PlayOn has now come up with a name for its headlining feature: “SVR,” short for Streaming Video Recorder. It’s also added a couple of helpful features, including ad-skipping in PlayOn’s mobile apps and a recording scheduler, so users don’t need to hog bandwidth during evening hours.

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MightyTV is a “what to watch” streaming video app that could actually work

As I’ve written several times before, streaming video has a “what to watch” problem. There are so many streaming apps and services, each with their own video selections and menu systems, that the decision can feel paralyzing.

Of all the attempts I’ve seen to address this issue, a new iPhone app called MightyTV comes closest to getting it right. Instead of just serving a random list of recommended videos—as too many other “what to watch” apps do—MightyTV tries to focus on videos you’ll like, and on streaming services you already use.

Here’s how it works: After logging in through Facebook (more on that later), MightyTV shows you some cover art from a movie or TV show. Swiping right signals that you’ve seen and enjoyed the movie or show, and swiping left signals the opposite. You can also “Super-Like” videos by swiping right and holding your finger in place for a few seconds, and you can withhold judgment by swiping upward. There’s also a watch-list button for bookmarking movies or shows you’re interested in seeing. The more you swipe, the better MightyTV’s algorithm is supposed to become at making suggestions.

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This $25 Bluetooth tracker made my Apple TV remote less frustrating

The fourth-generation Apple TV has the most elegant remote control I’ve ever used. It’s thin. It’s light. It has cool-to-the-touch aluminum on the back, and smooth glass on the front.

But man, is it easy to lose.

No other streaming box remote—and I’ve used them all—has proven so adept at disappearing into the couch. This happens with such regularity that when the remote goes missing, my first thought is to start uprooting couch cushions even if the remote is hiding somewhere in plain sight. (The presence of a toddler only exacerbates the confusion.)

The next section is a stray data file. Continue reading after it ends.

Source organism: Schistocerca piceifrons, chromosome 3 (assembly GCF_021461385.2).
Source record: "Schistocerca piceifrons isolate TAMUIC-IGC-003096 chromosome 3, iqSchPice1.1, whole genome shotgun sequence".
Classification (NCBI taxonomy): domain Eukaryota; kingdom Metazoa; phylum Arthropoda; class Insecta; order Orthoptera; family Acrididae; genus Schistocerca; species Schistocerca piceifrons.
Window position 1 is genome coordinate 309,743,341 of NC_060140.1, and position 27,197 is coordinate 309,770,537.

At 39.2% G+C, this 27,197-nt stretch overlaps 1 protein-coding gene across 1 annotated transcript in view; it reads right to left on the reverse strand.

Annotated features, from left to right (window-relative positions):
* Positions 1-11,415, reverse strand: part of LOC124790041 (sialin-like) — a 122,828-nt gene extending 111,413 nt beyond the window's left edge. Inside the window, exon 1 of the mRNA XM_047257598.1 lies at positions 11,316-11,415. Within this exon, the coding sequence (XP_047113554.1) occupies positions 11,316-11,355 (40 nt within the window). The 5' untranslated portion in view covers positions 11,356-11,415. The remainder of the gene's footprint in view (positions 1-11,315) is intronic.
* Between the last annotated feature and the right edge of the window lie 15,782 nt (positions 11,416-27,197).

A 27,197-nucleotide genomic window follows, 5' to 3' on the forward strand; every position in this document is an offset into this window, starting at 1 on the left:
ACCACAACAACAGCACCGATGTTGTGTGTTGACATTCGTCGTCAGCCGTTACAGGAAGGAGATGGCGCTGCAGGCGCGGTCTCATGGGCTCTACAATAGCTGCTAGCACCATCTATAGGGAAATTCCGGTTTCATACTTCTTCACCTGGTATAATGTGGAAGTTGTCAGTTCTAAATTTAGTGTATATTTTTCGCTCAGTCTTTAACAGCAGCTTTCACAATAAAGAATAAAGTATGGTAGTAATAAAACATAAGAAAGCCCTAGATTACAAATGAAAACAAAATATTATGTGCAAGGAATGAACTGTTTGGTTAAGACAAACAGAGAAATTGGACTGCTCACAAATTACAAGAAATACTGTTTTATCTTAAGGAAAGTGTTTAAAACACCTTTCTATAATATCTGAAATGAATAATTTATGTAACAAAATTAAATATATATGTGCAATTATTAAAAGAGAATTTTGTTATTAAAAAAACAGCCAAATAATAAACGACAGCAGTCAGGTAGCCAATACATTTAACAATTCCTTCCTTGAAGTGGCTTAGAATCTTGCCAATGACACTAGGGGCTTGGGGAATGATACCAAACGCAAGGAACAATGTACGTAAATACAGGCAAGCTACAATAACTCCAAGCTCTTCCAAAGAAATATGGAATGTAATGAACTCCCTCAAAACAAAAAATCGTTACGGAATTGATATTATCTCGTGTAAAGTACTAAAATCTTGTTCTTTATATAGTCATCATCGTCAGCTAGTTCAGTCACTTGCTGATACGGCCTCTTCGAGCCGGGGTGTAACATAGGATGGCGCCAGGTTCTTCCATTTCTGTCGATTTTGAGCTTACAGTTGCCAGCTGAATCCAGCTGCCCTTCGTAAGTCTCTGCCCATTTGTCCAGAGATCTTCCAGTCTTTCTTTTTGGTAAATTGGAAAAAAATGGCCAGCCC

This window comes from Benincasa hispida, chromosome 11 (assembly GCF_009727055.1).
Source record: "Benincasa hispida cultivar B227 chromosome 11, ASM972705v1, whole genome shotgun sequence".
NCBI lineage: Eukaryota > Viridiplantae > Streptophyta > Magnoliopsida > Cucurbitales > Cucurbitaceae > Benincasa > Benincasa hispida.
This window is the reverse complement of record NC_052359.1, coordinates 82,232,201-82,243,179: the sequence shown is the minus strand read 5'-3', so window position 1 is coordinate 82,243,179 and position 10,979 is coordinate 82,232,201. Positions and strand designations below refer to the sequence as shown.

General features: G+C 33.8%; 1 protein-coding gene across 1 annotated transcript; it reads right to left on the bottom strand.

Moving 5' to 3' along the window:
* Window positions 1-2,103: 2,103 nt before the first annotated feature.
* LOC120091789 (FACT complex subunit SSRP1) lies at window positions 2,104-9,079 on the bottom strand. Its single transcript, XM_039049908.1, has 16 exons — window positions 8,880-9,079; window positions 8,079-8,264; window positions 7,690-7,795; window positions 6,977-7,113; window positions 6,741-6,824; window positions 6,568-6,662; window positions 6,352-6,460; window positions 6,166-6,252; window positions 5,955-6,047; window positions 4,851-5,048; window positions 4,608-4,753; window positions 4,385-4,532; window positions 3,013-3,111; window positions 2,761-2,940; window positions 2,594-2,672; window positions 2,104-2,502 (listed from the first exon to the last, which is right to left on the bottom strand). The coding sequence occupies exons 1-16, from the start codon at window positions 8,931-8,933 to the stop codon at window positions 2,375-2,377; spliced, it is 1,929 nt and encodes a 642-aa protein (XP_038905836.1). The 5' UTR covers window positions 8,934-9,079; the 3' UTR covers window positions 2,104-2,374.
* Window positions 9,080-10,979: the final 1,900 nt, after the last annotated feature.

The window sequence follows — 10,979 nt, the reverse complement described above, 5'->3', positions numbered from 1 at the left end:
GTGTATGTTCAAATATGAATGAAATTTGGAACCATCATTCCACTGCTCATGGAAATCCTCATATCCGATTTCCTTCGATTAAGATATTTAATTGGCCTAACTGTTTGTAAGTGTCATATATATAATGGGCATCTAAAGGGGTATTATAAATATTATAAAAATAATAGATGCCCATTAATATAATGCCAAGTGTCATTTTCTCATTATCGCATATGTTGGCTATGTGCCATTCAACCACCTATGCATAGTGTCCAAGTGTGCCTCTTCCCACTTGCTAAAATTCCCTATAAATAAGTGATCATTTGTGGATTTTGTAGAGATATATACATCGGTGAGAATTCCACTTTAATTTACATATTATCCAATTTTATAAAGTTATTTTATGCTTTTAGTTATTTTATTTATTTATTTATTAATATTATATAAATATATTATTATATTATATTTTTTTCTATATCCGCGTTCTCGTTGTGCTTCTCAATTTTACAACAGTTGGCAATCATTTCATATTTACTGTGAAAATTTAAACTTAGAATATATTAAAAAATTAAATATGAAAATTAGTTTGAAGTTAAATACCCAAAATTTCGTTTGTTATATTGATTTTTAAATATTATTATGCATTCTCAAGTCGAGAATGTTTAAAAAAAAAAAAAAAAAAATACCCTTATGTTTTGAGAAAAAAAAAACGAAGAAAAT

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Cord cutters should hope Vizio’s new smart TVs don't spark a trend

Vizio is making some bold moves with its latest smart TVs, but the changes aren’t all great for cord cutters.

Replacing the traditional remote control with Google Cast and a dedicated Android tablet is a wonderful idea, but Vizio is also boasting that its SmartCast 4K TVs will be “Tuner-Free.” That means they won’t have ATSC tuners onboard and therefore won’t be able to receive over-the-air (OTA) digital broadcasts from major networks such as ABC, CBS, Fox, NBC, and PBS. If you want to access the free (well, ad-supported) content available from those sources, you’ll need to buy an outboard tuner—along with the antenna you’d need anyway—and connect the tuner to one of the TV’s HDMI inputs. The changes will apply to all of Vizio’s 4K Ultra HD TVs with SmartCast, including the new P-Series and upcoming E- and M-Series sets.

Vizio isn't cutting its customers off from OTA broadcasts, but it is making it more difficult and expensive to access them. Let's take a look at the Vizio's motivations and the impact this move could have on consumers.